In October 1991, my life changed profoundly. As I entered the gym of the Maynard School in Cambridge, one child stood apart from his peers as they celebrated their afternoon freedom. He was a small Black boy, slumped against the corner of the gym's stage. "Smile," I joked to him, "it don't cost nothing." He responded with a glare repelling enough to send any well-meaning Harvard kid back to the artificial comforts of the "other Cambridge." As it turned out, this boy had been punished for being "too rambunctious," and he wanted nothing less than to spend his period of confinement with me. Naively, I persisted. By the end of the day, however, the only thing I had to show for my noble efforts to befriend this angry five-year old was that he hated "stupid kinder-garten girls."
This angry little boy and I have been Brothers now for over three years. I don't know what caused him to change his mind about me that fall. What I do know, however, is that his decision to ask me to be his Big Brother--and my decision to accept--has forever transformed both our lives. In light of recent tensions over the scope and future of undergraduate public service at Harvard--manufactured largely by the ambiguous recommendations for restructuring contained in the Maull/Lewis "Report on the Structure of Harvard College"--I have spend a disproportionate amount of time lately cherishing my Sibling relationship. Moreover, I've been thinking more generally about public service and social responsibility, especially as they relate to the academy.
More than any watershed historical monument or poetic irony, the most important lesson I learned at Harvard was taught to me during a groggy morning lecture in Memorial Hall, coincidentally around the same time I decided to become a Big Brother. Sharing the spiritual verse of Dorothy Day, Professor Robert Coles '50 sat humbly at the front of the stage and whispered: "There is a call to us, a call of service--that we join with others to try to make things better in this world." It was, therefore, not surprising to see these inspiring words on the back cover of his latest book, appropriately entitled The Call of Service. When I was an undergraduate, both Coles and Harvard embodied the truth of Dorothy Day's words, convincing me that I belonged to a community of public servants whose mission was, indeed, "to try to make things better in this world." And so, I tried.
For years, and in many ways, Harvard has echoed this "call of service." In 1989, just before I arrived for the Freshman Urban Program, President Derek C. Bok sent all incoming students a letter, urging us "to devote [our] talents and energies in generous measure to the problems and welfare of others less fortunate than [ourselves]." In the spring of 1994, in launching the $2.1 billion University Campaign, President Neil Rudenstine acknowledged that Harvard "needs to serve society...through the work of [its] faculty and students...[b]y old methods and new, [it] must participate even more fully." In October 1994, FAS Dean Jeremy Knowles assured a distinguished gathering of alumni/ae that undergraduates and public service are the bedrock upon which Harvard rests its reputation for diversity and excellence. Indeed, time and again, the University has articulated this "call of service."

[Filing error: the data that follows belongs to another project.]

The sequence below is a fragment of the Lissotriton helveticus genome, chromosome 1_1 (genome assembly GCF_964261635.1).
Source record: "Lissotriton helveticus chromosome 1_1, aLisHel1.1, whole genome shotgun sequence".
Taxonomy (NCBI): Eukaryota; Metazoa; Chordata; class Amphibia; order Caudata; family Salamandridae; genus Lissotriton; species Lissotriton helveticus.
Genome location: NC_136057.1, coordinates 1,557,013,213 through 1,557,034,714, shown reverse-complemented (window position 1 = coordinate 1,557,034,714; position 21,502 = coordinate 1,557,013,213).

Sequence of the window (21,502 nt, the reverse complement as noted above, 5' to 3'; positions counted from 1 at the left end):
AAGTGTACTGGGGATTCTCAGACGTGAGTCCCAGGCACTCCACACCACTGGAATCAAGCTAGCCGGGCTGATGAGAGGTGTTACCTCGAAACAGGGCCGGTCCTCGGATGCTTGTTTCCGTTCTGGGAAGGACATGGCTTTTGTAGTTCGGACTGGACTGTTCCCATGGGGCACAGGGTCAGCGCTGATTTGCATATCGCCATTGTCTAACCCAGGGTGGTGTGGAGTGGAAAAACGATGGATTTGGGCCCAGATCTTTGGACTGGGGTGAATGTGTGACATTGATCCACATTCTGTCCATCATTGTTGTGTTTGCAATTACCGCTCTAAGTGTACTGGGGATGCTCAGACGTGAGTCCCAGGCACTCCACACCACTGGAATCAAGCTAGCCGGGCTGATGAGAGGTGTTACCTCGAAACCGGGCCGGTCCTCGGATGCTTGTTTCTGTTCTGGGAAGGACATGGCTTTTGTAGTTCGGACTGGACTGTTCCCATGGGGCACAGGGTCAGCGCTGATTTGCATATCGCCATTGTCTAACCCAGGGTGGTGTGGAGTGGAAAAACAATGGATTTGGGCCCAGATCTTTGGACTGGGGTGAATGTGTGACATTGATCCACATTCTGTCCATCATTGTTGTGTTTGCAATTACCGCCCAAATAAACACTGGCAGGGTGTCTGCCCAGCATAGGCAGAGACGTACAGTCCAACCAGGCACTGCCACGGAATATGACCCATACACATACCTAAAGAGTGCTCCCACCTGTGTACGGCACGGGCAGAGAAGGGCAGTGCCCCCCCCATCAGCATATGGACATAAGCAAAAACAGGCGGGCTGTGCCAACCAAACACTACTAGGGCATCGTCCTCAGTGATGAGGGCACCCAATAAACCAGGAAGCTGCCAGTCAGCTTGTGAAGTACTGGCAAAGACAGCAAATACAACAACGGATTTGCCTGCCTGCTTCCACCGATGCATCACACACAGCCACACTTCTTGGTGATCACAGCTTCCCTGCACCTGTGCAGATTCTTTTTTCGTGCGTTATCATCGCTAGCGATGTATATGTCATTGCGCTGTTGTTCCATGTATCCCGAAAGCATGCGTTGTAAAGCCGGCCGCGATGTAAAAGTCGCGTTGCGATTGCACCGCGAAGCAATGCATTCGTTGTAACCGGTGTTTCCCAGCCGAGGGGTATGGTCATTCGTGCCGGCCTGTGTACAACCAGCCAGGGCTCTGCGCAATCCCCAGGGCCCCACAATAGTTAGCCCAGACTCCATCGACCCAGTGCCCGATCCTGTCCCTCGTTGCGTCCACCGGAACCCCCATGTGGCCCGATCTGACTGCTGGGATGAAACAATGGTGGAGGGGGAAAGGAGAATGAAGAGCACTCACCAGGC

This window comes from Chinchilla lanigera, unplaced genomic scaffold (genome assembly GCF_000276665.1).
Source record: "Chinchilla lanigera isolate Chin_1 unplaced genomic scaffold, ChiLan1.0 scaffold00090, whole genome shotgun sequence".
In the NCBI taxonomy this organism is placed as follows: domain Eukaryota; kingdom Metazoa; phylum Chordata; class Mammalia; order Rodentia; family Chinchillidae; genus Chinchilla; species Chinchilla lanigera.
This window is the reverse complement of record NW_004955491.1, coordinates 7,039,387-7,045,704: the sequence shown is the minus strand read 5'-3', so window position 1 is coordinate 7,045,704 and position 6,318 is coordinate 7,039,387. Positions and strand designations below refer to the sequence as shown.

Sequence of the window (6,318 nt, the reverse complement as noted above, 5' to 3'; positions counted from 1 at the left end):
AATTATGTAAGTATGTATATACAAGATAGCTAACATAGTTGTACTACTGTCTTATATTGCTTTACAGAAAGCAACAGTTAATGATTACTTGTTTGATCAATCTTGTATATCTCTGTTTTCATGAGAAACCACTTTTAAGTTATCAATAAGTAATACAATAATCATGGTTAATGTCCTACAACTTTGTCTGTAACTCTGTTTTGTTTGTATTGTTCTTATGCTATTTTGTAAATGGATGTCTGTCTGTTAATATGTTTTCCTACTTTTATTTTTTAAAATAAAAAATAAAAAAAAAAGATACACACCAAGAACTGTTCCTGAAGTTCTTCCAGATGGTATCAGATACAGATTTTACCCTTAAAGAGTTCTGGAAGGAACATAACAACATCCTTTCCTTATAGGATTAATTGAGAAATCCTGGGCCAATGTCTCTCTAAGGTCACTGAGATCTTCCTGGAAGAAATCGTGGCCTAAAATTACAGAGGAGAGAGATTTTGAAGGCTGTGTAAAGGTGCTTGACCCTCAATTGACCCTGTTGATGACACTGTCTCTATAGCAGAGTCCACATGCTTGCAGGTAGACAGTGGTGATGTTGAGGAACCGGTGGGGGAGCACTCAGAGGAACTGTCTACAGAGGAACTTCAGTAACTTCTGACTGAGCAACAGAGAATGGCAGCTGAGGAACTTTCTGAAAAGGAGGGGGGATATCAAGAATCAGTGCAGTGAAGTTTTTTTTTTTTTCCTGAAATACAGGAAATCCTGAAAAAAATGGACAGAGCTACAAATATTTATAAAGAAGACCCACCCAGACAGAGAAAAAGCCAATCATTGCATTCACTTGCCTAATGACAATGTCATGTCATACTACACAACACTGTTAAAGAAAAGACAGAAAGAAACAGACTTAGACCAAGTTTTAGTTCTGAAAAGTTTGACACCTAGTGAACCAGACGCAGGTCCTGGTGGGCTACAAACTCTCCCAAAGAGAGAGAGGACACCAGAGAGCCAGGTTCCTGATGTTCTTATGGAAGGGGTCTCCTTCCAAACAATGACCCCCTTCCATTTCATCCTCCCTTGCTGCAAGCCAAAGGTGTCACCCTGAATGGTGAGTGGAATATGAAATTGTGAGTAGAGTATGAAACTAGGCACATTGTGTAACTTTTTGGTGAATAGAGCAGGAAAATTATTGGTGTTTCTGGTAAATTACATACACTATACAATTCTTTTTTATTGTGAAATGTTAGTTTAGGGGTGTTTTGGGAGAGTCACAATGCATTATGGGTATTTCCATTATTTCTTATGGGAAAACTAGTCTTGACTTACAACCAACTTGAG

In recent months, however, the ideological consensus over public service has been shaken perhaps dismantled. By addressing structure only at the highest levels, the Maull/Lewis Report neglected to address the broader consequences its recommendations would have on undergraduates, program staff, and, most importantly, the communities currently, and ably, served. Accordingly, these recommendations (which, by the way, were written after consulting only two students) unleashed a flurry of controversy and student-administrative crossfire. To thoughtful, reasoned student opposition, the administration paid token attention; the faculty remained hope-lessly silent. Ultimately, the failure to engage initially and honestly with students challenged the validity of "service" rhetoric long espoused by Harvard administrators.